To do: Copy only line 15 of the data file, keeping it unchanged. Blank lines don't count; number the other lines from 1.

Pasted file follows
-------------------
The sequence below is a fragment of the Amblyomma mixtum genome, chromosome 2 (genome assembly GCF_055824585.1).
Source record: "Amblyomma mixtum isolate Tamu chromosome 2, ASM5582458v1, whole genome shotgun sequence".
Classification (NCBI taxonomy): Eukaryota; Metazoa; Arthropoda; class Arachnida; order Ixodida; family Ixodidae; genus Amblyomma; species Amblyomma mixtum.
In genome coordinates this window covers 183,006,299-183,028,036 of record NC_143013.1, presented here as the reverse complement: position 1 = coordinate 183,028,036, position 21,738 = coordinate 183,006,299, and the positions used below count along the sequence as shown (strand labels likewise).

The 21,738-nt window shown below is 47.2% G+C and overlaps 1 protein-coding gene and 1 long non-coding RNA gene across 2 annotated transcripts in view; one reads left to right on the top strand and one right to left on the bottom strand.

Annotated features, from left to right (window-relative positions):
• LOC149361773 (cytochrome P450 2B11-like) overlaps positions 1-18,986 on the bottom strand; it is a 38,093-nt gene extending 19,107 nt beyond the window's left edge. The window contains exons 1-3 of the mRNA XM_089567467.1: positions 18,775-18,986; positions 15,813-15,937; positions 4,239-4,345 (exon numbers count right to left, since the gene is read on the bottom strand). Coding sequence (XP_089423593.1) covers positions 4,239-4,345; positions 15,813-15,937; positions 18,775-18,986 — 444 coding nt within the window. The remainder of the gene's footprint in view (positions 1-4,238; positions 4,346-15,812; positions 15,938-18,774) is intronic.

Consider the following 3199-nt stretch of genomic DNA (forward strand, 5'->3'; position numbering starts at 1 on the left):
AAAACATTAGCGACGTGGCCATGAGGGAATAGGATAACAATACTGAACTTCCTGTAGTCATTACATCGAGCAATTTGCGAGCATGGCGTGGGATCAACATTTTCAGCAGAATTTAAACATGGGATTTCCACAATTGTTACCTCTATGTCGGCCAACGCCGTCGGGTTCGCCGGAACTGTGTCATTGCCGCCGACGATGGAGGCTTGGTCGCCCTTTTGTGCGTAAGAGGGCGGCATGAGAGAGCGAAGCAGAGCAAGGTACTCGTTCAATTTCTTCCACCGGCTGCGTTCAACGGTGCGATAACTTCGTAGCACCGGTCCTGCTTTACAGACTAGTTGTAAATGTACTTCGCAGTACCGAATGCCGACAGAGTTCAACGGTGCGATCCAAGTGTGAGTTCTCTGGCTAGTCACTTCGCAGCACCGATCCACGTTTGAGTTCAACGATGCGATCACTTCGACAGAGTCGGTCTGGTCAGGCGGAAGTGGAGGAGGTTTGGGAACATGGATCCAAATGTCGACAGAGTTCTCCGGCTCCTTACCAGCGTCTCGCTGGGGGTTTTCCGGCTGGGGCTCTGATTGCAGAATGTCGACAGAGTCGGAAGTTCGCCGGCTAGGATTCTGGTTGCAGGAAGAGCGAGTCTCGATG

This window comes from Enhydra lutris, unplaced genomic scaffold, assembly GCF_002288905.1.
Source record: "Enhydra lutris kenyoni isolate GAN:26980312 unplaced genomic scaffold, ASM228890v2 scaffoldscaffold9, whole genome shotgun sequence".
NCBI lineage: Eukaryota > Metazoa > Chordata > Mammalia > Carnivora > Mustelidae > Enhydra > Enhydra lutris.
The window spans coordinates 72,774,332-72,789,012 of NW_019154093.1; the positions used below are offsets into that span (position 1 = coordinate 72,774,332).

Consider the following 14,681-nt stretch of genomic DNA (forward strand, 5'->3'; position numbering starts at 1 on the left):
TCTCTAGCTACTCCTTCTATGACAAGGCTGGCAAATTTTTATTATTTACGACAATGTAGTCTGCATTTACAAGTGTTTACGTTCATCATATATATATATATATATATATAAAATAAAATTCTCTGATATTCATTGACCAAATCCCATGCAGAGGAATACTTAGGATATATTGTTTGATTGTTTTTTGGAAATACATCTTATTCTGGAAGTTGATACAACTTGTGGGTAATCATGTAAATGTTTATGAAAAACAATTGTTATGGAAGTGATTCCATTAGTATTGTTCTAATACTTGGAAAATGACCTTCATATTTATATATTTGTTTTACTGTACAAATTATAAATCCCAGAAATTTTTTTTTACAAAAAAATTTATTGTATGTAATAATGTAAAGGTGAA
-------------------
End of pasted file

TCTCTAGCTACTCCTTCTATGACAAGGCTGGCAAATTTTTATTATTTACGACAATGTAGTCTGCATTTACAAGTGTTTACGTTCATCATATATATATATATATATATATAAAATAAAATTCTCTGATATTCATTGACCAAATCCCATGCAGAGGAATACTTAGGATATATTGTTTGATTGTTTTTTGGAAATACATCTTATTCTGGAAGTTGATACAACTTGTGGGTAATCATGTAAATGTTTATGAAAAACAATTGTTATGGAAGTGATTCCATTAGTATTGTTCTAATACTTGGAAAATGACCTTCATATTTATATATTTGTTTTACTGTACAAATTATAAATCCCAGAAATTTTTTTTTACAAAAAAATTTATTGTATGTAATAATGTAAAGGTGAA